Should you choose to watch 'IllumiNations' at the end of the day, which is Epcot's final finish for the day (Disney World loves fireworks, if you didn't know) taking place on The World Showcase Lagoon, I would recommend doing so back towards the rear of the park, somewhere near Japan, Italy, or The American Adventure. My reason is once the show is over, there will be a stampeding exodus from Epcot rivaling the running of the bulls. If I am there at that hour, I will allow the bulk of the masses to exit out before me rather than get swept away in a tide of humanity that was sweating in the sun all day.

I have provided several bits of information throughout the article above, but some of you may have noticed I have left a considerable amount of information out. I haven't outlined the name of every attraction, show, restaurant, or shop in the park. I haven't provided in-depth descriptions of the rides or shows, nor have I listed the menu choices in detail. My reason for this is because Epcot is not an amusement park. Epcot is a theme park (yes, there is a difference) and the theme of Epcot is: Discovery.

There is so much to be discovered at Epcot, and I have enjoyed many, many years of discovering new and wonderful things there. This article provides several tips and tidbits of advice offering numerous ways for you to take advantage of what's there to discover, without discovering it for you.

More Epcot Tips

There is simply no other way to put this; Walt Disney World's Epcot is among the greatest of destinations of the modern world. Epcot is so wonderful, so perfect, and so diverse in how it offers so much to so many that it should be seen by everyone. If you've been there before, you can understand the claim without doubt. For those of you who have yet to visit, the plethora of pictures and videos you can find online and just about anywhere hint to the notion that you're missing something amazing. Further, something genuinely amazing about Epcot is that those who commonly visit and have done so for year after year (many locals visit as regularly as several times a month) find they never tire of it. Because many veterans of Epcot love to visit so much and often, there are some finer points these regulars enjoy pointing out to those new to the park.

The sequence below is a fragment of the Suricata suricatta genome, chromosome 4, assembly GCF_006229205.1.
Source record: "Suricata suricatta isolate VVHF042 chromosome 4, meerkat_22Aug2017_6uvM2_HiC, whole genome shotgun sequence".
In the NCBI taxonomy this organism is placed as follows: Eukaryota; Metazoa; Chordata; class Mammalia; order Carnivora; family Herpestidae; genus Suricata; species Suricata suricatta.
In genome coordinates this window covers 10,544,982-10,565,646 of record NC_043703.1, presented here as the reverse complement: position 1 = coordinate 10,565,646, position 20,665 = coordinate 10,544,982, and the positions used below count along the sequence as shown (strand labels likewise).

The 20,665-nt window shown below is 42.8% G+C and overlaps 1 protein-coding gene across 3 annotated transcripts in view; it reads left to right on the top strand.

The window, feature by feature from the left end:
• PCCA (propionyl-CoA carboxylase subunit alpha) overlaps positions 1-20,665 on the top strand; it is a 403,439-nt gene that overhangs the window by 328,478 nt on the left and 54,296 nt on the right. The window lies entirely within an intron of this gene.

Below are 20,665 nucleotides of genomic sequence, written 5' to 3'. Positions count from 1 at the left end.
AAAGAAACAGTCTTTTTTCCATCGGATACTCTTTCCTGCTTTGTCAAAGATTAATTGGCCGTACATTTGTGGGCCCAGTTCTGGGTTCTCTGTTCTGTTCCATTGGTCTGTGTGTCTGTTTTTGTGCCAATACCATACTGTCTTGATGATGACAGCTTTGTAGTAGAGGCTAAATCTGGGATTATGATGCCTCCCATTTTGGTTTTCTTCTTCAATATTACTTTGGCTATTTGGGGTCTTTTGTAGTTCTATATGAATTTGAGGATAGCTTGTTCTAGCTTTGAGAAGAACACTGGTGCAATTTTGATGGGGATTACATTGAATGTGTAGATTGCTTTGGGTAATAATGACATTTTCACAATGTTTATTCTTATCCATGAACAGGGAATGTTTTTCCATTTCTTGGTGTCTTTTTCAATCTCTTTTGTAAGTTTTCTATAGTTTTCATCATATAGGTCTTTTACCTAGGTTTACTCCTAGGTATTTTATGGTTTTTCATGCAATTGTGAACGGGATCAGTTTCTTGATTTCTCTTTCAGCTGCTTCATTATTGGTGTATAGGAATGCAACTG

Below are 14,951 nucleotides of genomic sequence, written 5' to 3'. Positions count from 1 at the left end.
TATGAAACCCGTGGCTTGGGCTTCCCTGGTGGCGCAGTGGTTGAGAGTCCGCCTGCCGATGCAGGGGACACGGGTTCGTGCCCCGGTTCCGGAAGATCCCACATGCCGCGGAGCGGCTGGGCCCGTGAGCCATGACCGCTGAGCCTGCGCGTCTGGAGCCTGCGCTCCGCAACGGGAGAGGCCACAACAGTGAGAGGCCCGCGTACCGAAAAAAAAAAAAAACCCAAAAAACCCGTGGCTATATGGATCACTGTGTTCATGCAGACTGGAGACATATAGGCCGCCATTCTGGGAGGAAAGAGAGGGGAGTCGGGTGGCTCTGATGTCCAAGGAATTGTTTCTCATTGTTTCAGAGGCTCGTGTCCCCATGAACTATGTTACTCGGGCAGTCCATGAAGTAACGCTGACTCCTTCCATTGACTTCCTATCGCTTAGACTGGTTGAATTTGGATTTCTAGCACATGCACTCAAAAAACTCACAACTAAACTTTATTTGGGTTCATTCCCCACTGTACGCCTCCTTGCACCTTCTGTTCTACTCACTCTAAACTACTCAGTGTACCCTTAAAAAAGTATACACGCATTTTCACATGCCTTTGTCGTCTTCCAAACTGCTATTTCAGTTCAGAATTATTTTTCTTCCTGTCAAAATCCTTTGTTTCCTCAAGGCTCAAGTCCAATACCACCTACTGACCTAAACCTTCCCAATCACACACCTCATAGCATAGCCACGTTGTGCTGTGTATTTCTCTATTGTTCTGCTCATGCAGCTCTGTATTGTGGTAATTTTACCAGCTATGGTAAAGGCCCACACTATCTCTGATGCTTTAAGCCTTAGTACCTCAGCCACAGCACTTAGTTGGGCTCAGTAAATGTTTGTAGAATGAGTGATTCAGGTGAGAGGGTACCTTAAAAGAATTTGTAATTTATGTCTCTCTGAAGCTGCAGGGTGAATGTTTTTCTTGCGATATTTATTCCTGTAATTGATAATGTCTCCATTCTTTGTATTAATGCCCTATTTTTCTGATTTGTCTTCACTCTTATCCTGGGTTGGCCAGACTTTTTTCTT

Spaceship Earth is unique to Epcot and exists nowhere else. This geodesic sphere is the flagship attraction of Epcot, but what's wonderful is that there is no other place like it on the planet. There are several 'Cinderella's Castles' around the world here and there, but there is only one Spaceship Earth. Within is a slow moving ride focusing on the history of human communication that is quite interesting, but the structure and architecture of Spaceship Earth as a building is at least equally as interesting, from an artistic and engineering perspective. Epcot's Guest Relations is next door to the attraction; they'll be happy to provide more detailed information.